There is a walk along the top of the gorge to Devil's Throat. You can hear the roar of this might fall and see the spray long before you get to see the fall itself. Unfortunately, due to visa issues, I have only got my friend Peter's photos to see. Thanks to Peter for the use of his pics.
From the Brazilian side you can get some awsome views of nearly all the Iguazu Falls. Unfortunately, due to passport and visa problems, I didn't get to see these for myself. Thanks to P Jones for the use of his photographs.
The best way to take the sheer spectacular of Iguazu Falls is from the air. Helicopter rides are availalbe at the entrance to the national park. There are two different flights - the standard flight takes you over the falls and takes about 10 minutes while the longer flight includes views of the Itaipu Dam and land features marking the junction of the borders of Argentina, Brazil and Paraguay.
The helicopters operate from 9am to 6pm depending on weather conditions.
Naturally, the thing to see when in Foz is the Foz do Iguaçu themselves: The Falls of the Iguaçu River, and the primary reason this city is an international tourist destination.
However, the falls themselves are quite some distance from the city of Falls do Iguaçu. In fact, once you get into the city, the directions to the national park are given as "As Cataratas" as Foz do Iguaçu is also the name of the city.
A frequent question: Is the Brazilian Side better or the Argentine Side better? If you have time, do both!!! The Brazilian side has many viewpoints from which it is possible to see things that simply can not be seen on the Argentine side, including some very nice panorama views of some very large sections.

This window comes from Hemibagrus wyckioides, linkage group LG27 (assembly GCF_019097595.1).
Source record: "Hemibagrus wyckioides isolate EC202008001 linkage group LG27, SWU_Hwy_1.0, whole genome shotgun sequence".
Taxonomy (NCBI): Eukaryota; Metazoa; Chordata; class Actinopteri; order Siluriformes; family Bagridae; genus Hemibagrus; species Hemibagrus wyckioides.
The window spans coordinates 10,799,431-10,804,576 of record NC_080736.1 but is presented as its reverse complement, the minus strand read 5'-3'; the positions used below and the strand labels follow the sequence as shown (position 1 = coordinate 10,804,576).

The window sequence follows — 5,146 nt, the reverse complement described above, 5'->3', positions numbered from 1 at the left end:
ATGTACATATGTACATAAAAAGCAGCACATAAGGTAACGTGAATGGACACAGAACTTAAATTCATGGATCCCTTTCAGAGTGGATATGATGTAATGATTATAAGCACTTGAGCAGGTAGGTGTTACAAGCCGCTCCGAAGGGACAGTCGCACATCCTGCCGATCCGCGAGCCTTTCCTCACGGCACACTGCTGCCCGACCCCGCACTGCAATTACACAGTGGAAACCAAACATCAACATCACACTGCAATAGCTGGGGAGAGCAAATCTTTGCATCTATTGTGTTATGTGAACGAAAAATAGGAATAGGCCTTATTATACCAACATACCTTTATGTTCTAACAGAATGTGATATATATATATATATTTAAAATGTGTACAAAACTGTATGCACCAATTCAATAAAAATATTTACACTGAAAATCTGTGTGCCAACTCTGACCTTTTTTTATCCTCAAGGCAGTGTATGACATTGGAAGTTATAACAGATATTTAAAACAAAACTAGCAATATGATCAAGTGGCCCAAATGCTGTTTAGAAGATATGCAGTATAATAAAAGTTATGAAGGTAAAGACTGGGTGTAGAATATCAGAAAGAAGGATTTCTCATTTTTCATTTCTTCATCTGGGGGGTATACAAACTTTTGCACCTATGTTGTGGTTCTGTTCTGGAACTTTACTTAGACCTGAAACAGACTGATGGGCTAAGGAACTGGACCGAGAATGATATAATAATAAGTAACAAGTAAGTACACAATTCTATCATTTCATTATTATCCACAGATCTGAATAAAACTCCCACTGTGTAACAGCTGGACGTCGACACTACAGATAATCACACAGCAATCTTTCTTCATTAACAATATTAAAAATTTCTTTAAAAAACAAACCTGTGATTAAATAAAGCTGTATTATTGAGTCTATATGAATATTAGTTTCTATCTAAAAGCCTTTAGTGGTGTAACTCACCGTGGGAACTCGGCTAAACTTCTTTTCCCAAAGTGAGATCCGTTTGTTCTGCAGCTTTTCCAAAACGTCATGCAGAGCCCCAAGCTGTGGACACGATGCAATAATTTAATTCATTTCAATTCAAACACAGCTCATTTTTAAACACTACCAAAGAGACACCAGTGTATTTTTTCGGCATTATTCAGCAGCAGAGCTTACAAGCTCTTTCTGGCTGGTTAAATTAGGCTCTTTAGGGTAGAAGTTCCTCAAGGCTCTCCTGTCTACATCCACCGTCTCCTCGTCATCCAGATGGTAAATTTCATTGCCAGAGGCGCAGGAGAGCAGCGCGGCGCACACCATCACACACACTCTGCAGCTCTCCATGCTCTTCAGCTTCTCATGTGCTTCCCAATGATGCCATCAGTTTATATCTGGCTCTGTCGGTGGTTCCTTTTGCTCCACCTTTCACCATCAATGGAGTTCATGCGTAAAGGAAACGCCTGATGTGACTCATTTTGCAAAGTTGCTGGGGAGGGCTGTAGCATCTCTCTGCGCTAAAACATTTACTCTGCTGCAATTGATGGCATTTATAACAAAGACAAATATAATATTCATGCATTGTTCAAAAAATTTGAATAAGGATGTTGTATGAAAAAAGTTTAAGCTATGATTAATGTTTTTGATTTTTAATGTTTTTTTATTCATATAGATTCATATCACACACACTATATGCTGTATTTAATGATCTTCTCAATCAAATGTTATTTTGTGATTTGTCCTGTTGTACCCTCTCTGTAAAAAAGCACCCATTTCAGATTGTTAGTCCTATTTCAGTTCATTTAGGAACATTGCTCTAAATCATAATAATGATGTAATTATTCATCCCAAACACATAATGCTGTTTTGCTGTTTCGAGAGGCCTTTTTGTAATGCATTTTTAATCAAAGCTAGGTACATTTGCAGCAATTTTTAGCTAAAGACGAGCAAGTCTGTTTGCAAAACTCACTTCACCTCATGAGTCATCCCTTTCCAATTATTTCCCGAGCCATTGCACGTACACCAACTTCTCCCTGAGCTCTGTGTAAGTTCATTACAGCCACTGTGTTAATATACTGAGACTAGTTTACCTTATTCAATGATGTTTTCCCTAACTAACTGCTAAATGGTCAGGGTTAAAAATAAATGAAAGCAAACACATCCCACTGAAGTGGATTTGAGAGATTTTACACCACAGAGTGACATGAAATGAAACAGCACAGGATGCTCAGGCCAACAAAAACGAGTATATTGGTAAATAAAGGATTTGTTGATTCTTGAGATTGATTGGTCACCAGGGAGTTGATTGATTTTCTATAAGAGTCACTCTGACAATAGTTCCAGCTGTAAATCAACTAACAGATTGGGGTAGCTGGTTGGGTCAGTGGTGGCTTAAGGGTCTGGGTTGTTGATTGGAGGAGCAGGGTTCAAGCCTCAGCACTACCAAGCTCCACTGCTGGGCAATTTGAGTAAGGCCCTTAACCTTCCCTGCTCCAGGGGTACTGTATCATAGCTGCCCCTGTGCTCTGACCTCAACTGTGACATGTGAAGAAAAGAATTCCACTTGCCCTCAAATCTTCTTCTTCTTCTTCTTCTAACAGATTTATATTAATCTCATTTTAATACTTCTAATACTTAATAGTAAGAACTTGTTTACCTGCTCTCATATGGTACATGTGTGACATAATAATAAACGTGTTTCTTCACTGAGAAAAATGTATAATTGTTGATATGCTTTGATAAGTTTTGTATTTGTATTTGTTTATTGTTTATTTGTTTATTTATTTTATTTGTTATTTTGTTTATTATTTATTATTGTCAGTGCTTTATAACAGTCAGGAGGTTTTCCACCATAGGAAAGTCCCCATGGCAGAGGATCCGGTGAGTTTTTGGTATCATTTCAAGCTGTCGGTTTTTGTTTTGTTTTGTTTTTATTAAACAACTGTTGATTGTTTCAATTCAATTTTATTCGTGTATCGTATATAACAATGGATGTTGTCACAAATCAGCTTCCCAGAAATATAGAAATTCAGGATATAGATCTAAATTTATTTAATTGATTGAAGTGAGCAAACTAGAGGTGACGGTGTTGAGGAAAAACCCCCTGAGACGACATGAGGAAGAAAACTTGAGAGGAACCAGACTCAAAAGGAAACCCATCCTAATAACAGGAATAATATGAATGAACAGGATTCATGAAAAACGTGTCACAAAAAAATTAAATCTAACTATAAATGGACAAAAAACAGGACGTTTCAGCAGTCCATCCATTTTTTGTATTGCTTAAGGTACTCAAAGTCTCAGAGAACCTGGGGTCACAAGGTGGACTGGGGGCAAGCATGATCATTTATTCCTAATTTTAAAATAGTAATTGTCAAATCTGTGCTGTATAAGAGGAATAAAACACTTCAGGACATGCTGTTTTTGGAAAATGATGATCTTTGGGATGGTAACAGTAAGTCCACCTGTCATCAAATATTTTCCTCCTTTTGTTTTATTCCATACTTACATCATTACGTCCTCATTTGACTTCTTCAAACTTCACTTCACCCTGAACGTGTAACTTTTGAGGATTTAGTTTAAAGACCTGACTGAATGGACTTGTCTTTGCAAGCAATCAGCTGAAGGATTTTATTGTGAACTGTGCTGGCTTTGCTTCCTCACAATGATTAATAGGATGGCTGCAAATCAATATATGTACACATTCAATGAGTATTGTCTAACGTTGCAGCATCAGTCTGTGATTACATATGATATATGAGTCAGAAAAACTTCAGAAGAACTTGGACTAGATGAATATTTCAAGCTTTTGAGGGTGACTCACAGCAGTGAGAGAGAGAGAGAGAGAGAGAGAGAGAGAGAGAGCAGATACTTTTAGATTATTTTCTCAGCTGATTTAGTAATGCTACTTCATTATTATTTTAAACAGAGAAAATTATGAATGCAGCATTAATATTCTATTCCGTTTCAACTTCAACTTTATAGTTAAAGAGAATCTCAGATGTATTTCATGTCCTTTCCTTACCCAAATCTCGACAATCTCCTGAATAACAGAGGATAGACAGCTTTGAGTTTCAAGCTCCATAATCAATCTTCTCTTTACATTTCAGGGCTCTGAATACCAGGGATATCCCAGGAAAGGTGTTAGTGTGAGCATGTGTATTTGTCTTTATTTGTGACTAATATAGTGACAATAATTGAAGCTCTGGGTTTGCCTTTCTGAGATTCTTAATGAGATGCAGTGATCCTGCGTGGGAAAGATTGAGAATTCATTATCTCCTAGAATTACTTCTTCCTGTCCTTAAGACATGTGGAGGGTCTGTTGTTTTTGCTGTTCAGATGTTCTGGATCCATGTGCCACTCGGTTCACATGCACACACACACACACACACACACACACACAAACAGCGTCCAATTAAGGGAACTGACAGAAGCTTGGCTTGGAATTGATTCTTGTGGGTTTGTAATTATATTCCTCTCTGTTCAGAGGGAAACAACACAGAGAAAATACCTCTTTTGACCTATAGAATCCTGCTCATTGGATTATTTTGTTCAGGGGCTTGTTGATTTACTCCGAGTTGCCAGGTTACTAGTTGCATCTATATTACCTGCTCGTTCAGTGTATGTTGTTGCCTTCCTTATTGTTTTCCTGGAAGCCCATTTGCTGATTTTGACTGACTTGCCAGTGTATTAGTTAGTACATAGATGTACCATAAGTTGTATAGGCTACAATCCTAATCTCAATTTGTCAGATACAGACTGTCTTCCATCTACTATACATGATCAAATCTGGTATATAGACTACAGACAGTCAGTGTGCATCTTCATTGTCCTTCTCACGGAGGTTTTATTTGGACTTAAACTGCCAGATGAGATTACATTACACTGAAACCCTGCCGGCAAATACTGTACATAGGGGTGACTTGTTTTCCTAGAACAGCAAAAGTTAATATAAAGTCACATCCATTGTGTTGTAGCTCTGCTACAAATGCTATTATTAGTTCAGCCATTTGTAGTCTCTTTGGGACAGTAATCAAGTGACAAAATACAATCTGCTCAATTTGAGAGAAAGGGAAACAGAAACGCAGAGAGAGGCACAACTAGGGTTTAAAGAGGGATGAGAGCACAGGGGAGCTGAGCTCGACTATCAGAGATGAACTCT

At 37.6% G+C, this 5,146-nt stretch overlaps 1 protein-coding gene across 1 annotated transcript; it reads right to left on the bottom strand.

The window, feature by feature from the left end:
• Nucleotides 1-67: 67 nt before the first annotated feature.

The Argentine Side, however, allows you to get very close to a number of the falls, has a much larger distance of walking paths, and by many people are regarded to have done a better job at maintaining the ecological integrity of their part of the cross-border national park.
The falls are so massive, however, that neither side really does them justice. No matter where you stand, the best viewpoint only gives you one small fraction of the whole picture. Unless you can stand next to one of these falls, and realize that it is 269 feet tall, and spread out over several kilometers of fall line, then relate that to what you are seeing, then you start to get an idea of just how massive these falls are. It also shows just how distant you have to be from them to see them all at the same time. (About the only way I can think of to do this is to view them from Google's Satellite View - they show up pretty nicely there, but the sense of scale is pretty strange, and the view of the actual falls from the top from space isn't that impressive).
The water flow over the falls peaks in December and January. While your chance of being rained on is also greater during those months, if it does rain you will be treated to a park that is hugely vacant of visitors. As to the possibility of getting wet: you will be walking on pathways that are several feet from one of the largest waterfall complexes in the world. You will get very wet even on a day with no clouds in the sky! (Bring protection for your delicate camera gear, no matter the weather!)